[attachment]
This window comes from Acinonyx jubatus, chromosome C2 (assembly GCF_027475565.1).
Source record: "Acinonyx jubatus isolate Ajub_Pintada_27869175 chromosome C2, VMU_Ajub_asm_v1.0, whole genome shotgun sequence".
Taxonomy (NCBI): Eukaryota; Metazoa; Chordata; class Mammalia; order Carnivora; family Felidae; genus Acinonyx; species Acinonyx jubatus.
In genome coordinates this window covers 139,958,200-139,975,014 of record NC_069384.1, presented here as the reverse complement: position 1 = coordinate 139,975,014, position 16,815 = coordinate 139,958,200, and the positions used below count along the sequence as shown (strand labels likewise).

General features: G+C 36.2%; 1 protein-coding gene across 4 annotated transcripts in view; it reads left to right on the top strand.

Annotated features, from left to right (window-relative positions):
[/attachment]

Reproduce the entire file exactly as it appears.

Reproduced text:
This window comes from Acinonyx jubatus, chromosome C2 (assembly GCF_027475565.1).
Source record: "Acinonyx jubatus isolate Ajub_Pintada_27869175 chromosome C2, VMU_Ajub_asm_v1.0, whole genome shotgun sequence".
Taxonomy (NCBI): Eukaryota; Metazoa; Chordata; class Mammalia; order Carnivora; family Felidae; genus Acinonyx; species Acinonyx jubatus.
In genome coordinates this window covers 139,958,200-139,975,014 of record NC_069384.1, presented here as the reverse complement: position 1 = coordinate 139,975,014, position 16,815 = coordinate 139,958,200, and the positions used below count along the sequence as shown (strand labels likewise).

General features: G+C 36.2%; 1 protein-coding gene across 4 annotated transcripts in view; it reads left to right on the top strand.

Annotated features, from left to right (window-relative positions):